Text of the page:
The most popular searches in 2010 on Cambridge Dictionaries Online (CDO) show that idioms and slang held the key to learning English as a second language.
Some of the top 2010 idiom and slang searches on CDO were:
'Eat your heart out'
CDO definition: If someone says eat your heart out followed by the name of a famous person, they are joking that they are even better than that person.
'Plus ça change'
CDO definition: The more things change, the more they stay the same. Used when a change does not result in an improvement in a situation.
No mean feat
CDO definition: A great achievement.
'Having said that'
CDO definition: Despite what has just been said.
'Law and order'
CDO definition: When the laws of a country are being obeyed, especially when the police or army are used to make certain of this.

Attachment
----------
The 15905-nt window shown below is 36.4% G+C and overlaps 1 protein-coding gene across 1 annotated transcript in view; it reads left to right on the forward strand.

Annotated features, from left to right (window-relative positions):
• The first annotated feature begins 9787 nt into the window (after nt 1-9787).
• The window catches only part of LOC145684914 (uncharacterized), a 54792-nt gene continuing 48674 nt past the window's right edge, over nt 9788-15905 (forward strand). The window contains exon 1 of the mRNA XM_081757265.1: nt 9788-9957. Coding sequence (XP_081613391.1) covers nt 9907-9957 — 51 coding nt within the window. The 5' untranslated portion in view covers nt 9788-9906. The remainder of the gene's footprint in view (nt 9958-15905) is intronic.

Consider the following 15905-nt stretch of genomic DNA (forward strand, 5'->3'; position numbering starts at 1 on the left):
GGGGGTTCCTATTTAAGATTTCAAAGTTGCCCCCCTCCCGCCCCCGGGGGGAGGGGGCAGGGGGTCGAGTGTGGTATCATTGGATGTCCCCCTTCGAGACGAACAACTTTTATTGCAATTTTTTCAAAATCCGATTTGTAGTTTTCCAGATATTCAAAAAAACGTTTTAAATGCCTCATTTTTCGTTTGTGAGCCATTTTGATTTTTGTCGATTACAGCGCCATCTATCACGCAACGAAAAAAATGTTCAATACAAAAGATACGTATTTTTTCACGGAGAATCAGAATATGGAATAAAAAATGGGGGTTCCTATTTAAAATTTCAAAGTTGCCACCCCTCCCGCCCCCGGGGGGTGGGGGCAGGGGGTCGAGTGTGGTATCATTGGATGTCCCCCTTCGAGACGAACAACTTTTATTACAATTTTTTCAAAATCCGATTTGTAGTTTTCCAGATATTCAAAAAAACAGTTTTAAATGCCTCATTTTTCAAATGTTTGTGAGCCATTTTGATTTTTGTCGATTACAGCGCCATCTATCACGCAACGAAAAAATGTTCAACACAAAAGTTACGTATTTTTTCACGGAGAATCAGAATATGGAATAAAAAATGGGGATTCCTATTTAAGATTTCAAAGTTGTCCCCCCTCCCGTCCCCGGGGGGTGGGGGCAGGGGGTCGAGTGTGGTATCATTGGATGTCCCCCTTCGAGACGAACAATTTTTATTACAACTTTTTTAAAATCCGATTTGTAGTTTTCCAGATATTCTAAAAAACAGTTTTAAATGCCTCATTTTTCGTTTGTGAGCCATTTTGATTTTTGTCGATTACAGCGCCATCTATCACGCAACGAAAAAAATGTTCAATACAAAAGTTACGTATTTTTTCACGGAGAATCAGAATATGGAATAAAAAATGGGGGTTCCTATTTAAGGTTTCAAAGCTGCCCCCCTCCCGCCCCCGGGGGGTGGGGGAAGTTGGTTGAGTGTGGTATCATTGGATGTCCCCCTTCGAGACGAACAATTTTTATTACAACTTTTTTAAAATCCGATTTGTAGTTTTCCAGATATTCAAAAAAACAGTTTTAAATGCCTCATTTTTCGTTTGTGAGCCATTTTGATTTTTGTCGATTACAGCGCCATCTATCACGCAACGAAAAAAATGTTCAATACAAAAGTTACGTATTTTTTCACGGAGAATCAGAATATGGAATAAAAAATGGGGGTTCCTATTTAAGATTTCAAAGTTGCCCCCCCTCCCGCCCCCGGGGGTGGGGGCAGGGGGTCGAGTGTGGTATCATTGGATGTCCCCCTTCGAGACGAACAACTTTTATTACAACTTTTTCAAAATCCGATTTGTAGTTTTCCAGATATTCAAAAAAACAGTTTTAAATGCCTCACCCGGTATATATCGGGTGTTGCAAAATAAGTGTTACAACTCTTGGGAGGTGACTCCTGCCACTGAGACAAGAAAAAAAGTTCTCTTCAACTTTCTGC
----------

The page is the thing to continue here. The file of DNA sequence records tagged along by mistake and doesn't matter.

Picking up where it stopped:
'Right you are'
CDO definition: Said to show that you understand and agree.
'Strike a balance'
CDO definition: If you strike a balance between two things, you accept parts of both things in order to satisfy some of the demands of both sides in an argument, rather than all the demands of just one side.
'Catch a few rays'
CDO definition: to stay outside in the sun for a period of time.